When establishing a therapy garden, or a kitchen garden, start with simple planning to gather ideas and include all the elements that will enhance the participant’s experience.

Kitchen Gardens can be established in dementia care units and as part of the gardening program residents can assist with the growing and harvesting of fresh food for used by chefs in the kitchen.

Read more about growing fresh food HERE.

Therapeutic Gardening Programs

Providing regular garden activities within safe outdoor spaces not only provides positive experiences for the residents, but also the added benefits of having fresh, homegrown food included in their meals.

As I’ve mentioned above, regular exercise and healthy food are important for people of all ages, especially people with dementia.

Maggie Beer suggests in her book ‘Maggie’s Recipe For Life’ – “There is plenty of evidence that changes in dietary habits can reduce these disease-causing problems”. So a change to a healthy diet and active lifestyle could help to prevent dementia.

Find out about the Maggie Beer Foundation HERE.

For people in early or later stages of dementia a healthy diet and regular outdoor exercise can reduce the effects of the illness.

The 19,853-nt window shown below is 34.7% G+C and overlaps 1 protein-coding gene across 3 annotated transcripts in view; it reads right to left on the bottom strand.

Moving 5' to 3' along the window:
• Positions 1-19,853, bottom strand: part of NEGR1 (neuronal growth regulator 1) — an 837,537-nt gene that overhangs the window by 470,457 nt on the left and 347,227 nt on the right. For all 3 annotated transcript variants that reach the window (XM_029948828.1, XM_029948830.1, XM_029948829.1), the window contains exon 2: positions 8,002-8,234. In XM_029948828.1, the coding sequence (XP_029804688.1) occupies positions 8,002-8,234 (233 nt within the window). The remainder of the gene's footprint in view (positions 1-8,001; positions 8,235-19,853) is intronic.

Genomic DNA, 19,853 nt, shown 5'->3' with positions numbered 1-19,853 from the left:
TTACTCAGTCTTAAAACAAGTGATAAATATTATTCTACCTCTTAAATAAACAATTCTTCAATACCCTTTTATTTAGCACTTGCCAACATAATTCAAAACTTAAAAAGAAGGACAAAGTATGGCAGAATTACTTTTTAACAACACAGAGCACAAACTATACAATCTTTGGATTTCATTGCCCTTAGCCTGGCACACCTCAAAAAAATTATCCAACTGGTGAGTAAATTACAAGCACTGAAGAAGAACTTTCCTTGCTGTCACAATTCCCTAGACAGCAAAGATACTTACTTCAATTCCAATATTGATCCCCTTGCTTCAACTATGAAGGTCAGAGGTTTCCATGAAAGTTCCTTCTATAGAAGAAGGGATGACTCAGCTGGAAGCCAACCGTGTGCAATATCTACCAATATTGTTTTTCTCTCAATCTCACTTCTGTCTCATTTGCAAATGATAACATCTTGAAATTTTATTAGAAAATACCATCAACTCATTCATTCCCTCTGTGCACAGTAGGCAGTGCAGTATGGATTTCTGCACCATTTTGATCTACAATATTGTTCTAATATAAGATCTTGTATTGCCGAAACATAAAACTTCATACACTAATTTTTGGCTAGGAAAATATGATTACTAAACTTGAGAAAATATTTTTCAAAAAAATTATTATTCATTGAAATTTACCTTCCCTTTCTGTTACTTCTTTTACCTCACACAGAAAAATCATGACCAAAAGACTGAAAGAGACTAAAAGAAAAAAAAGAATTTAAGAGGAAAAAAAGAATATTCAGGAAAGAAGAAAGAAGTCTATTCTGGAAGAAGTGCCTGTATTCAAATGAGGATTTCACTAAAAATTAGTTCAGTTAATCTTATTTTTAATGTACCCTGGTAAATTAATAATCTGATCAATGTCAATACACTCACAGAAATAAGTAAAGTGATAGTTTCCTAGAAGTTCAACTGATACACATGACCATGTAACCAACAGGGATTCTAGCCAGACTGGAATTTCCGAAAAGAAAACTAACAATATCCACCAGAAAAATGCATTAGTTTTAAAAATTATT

Therapeutic Horticulture is the use of plants and gardening activities to improve people’s health and wellbeing.

Regular gardening activities are incorporated into lifestyle programs so residents can access gardens spaces and enjoy the benefits of gardening as a form of therapy.

Activities include;

  • Seed sowing
  • Planting seedlings
  • Digging in the dirt
  • Harvesting herbs and vegetables
  • Picking flowers
  • Pruning and weeding
  • Watering

These activities encourage movement, improve fine motor skills, strengthen cardio-vascular system, improve balance, reduce stress, anxiety and confusion and also exercise the memory.

By participating in simple gardening activities, the gardeners are receiving holistic benefits to their health.

To learn ways for delivering therapeutic gardening activities join me for the unique online training and learn how to provide meaningful garden-based activities to people of all abilities and ages through NDIS, aged care, community services, schools and other locations within the community. Read more here…

Listen to my podcast episode on running a successful program HERE.

If you would like guidance to establish a therapeutic gardening program, please contact me HERE to discuss ways I can help you.


1 - Miskovski, K, 2016. Discussion Paper: The benefits of physical activity and exercise for people living with dementia. Alzheimer’s Australia NSW, [Online]. Available at: 

2 - Mapes, N. 2011. Research Project: Living with dementia and connecting with nature – looking back and stepping forwards. Exploring the benefits of green exercise with people with dementia, University of Essex. Available online at: 

© cath manuel 1 august 2018